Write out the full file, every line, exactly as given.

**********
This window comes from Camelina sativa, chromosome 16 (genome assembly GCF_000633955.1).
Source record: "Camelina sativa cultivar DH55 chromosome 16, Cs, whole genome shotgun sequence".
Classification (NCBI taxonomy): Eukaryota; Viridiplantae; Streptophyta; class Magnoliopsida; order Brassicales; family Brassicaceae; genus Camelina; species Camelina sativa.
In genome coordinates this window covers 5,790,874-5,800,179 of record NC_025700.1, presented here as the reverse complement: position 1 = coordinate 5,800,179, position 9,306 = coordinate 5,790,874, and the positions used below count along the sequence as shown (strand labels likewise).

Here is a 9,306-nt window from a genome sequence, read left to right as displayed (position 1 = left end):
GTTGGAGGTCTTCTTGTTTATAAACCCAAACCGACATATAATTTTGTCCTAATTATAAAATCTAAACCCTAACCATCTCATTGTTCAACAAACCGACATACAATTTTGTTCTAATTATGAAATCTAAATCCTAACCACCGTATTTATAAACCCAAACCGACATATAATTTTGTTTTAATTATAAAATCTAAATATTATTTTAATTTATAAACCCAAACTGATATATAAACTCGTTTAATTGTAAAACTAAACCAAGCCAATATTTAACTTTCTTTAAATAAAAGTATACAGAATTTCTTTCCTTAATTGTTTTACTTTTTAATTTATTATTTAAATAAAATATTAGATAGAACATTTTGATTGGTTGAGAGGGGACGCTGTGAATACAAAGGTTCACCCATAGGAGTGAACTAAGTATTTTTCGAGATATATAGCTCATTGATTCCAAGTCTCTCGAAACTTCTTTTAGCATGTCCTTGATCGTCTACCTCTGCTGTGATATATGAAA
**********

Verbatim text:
This window comes from Camelina sativa, chromosome 16 (genome assembly GCF_000633955.1).
Source record: "Camelina sativa cultivar DH55 chromosome 16, Cs, whole genome shotgun sequence".
Classification (NCBI taxonomy): Eukaryota; Viridiplantae; Streptophyta; class Magnoliopsida; order Brassicales; family Brassicaceae; genus Camelina; species Camelina sativa.
In genome coordinates this window covers 5,790,874-5,800,179 of record NC_025700.1, presented here as the reverse complement: position 1 = coordinate 5,800,179, position 9,306 = coordinate 5,790,874, and the positions used below count along the sequence as shown (strand labels likewise).

Here is a 9,306-nt window from a genome sequence, read left to right as displayed (position 1 = left end):
GTTGGAGGTCTTCTTGTTTATAAACCCAAACCGACATATAATTTTGTCCTAATTATAAAATCTAAACCCTAACCATCTCATTGTTCAACAAACCGACATACAATTTTGTTCTAATTATGAAATCTAAATCCTAACCACCGTATTTATAAACCCAAACCGACATATAATTTTGTTTTAATTATAAAATCTAAATATTATTTTAATTTATAAACCCAAACTGATATATAAACTCGTTTAATTGTAAAACTAAACCAAGCCAATATTTAACTTTCTTTAAATAAAAGTATACAGAATTTCTTTCCTTAATTGTTTTACTTTTTAATTTATTATTTAAATAAAATATTAGATAGAACATTTTGATTGGTTGAGAGGGGACGCTGTGAATACAAAGGTTCACCCATAGGAGTGAACTAAGTATTTTTCGAGATATATAGCTCATTGATTCCAAGTCTCTCGAAACTTCTTTTAGCATGTCCTTGATCGTCTACCTCTGCTGTGATATATGAAA